Brexit, coronavirus, and US election depress German investor morale

17 August 2020, Hamburg: Panoramic view over the river Elbe to the container gantry cranes of different terminals in the harbour of Hamburg. The Annual General Meeting of Hamburger Hafen und Logistik AG (HHLA) will take place on 20.08.2020. Photo: Christian Charisius/dpa (Photo by Christian Charisius/picture alliance via Getty Images)
Panoramic view over the river Elbe to the harbour of Hamburg. Photo: Christian Charisius/Picture Alliance via Getty Images

Financial market analysts are feeling a lot less upbeat in October about the German economy over the next six months, according to the latest economic sentiment survey from ZEW, the Leibniz-based Centre for European Economic Research.

The ZEW Indicator of analysts’ economic expectations for the six months ahead dropped by 21.3 points to 56.1 points in October.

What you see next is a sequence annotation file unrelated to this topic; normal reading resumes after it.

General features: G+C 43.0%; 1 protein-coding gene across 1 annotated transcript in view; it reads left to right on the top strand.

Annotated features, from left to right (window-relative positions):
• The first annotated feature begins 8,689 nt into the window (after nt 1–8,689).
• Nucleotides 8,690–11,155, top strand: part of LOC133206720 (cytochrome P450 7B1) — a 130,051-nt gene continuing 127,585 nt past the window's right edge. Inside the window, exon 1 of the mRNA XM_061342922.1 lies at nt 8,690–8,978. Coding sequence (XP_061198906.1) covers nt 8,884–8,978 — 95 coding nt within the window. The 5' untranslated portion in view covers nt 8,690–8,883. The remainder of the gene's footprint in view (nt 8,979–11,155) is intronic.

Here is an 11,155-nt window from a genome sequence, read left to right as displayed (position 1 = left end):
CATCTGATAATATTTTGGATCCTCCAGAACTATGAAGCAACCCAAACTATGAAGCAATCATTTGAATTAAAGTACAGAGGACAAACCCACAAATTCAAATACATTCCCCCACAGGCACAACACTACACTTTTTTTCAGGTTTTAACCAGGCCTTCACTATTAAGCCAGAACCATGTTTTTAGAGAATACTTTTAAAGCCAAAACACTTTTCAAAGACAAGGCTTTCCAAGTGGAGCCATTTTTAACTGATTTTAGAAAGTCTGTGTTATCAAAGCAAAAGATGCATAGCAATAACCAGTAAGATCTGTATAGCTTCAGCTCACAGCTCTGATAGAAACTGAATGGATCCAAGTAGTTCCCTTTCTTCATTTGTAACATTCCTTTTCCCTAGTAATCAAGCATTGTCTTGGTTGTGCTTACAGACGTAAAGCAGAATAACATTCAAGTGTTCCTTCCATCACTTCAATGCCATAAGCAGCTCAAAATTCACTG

“The great euphoria witnessed in August and September seems to have evaporated,” said ZEW president Achim Wambach in a statement.

“The recent sharp rise in the number of COVID-19 cases has increased uncertainty about future economic development, as has the prospect of the UK leaving the EU without a trade deal,” Wambach said. He noted that the US presidential election “further fuels uncertainty.”

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German GDP contracted by 9.7% in the second quarter of 2020, compared with the same period in 2019. The government has forecast a contraction of 5.8% in 2020, and GDP growth of 4.4% next year.

Germany’s federal statistics office announced on Tuesday that temporarily lowered VAT and a drop in energy costs drove the German inflation rate in September to its lowest level since January 2015, as consumer prices dropped 0.2% compared with the same month last year.

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Financial experts also felt more pessimistic about the future economic development of the 19-country eurozone in the next half year, with the ZEW indicator dropping 21.6 points to 52.3 points. However, they were slightly more positive about the current situation than during September.